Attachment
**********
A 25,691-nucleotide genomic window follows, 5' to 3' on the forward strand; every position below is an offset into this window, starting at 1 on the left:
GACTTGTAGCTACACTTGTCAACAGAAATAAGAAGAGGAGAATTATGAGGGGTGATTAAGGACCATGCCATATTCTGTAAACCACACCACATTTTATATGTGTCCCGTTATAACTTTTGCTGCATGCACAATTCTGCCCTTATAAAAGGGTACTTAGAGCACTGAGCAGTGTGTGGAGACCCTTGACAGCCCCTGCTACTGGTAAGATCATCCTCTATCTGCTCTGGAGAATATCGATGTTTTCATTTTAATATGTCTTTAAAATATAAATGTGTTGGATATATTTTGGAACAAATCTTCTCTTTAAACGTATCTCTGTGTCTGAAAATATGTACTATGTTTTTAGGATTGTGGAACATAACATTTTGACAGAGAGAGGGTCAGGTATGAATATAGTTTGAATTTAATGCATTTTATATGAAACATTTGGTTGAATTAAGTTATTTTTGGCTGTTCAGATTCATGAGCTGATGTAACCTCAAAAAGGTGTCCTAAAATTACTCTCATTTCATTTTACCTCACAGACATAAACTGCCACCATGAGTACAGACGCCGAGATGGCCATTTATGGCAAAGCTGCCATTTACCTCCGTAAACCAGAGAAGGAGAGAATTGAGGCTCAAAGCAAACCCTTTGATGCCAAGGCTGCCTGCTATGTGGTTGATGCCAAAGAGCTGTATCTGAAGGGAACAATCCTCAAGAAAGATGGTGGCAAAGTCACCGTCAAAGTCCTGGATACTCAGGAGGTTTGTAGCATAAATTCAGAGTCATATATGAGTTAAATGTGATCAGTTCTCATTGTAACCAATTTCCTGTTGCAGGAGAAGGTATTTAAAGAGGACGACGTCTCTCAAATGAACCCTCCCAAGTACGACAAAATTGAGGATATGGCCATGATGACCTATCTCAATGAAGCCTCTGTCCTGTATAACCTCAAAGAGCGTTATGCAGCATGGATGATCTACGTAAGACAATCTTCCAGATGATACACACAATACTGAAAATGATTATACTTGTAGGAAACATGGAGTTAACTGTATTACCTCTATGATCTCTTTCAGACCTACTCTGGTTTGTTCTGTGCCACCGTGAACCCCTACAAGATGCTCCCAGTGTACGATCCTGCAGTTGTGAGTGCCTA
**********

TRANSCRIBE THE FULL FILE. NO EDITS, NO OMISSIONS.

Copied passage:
A 25,691-nucleotide genomic window follows, 5' to 3' on the forward strand; every position below is an offset into this window, starting at 1 on the left:
GACTTGTAGCTACACTTGTCAACAGAAATAAGAAGAGGAGAATTATGAGGGGTGATTAAGGACCATGCCATATTCTGTAAACCACACCACATTTTATATGTGTCCCGTTATAACTTTTGCTGCATGCACAATTCTGCCCTTATAAAAGGGTACTTAGAGCACTGAGCAGTGTGTGGAGACCCTTGACAGCCCCTGCTACTGGTAAGATCATCCTCTATCTGCTCTGGAGAATATCGATGTTTTCATTTTAATATGTCTTTAAAATATAAATGTGTTGGATATATTTTGGAACAAATCTTCTCTTTAAACGTATCTCTGTGTCTGAAAATATGTACTATGTTTTTAGGATTGTGGAACATAACATTTTGACAGAGAGAGGGTCAGGTATGAATATAGTTTGAATTTAATGCATTTTATATGAAACATTTGGTTGAATTAAGTTATTTTTGGCTGTTCAGATTCATGAGCTGATGTAACCTCAAAAAGGTGTCCTAAAATTACTCTCATTTCATTTTACCTCACAGACATAAACTGCCACCATGAGTACAGACGCCGAGATGGCCATTTATGGCAAAGCTGCCATTTACCTCCGTAAACCAGAGAAGGAGAGAATTGAGGCTCAAAGCAAACCCTTTGATGCCAAGGCTGCCTGCTATGTGGTTGATGCCAAAGAGCTGTATCTGAAGGGAACAATCCTCAAGAAAGATGGTGGCAAAGTCACCGTCAAAGTCCTGGATACTCAGGAGGTTTGTAGCATAAATTCAGAGTCATATATGAGTTAAATGTGATCAGTTCTCATTGTAACCAATTTCCTGTTGCAGGAGAAGGTATTTAAAGAGGACGACGTCTCTCAAATGAACCCTCCCAAGTACGACAAAATTGAGGATATGGCCATGATGACCTATCTCAATGAAGCCTCTGTCCTGTATAACCTCAAAGAGCGTTATGCAGCATGGATGATCTACGTAAGACAATCTTCCAGATGATACACACAATACTGAAAATGATTATACTTGTAGGAAACATGGAGTTAACTGTATTACCTCTATGATCTCTTTCAGACCTACTCTGGTTTGTTCTGTGCCACCGTGAACCCCTACAAGATGCTCCCAGTGTACGATCCTGCAGTTGTGAGTGCCTA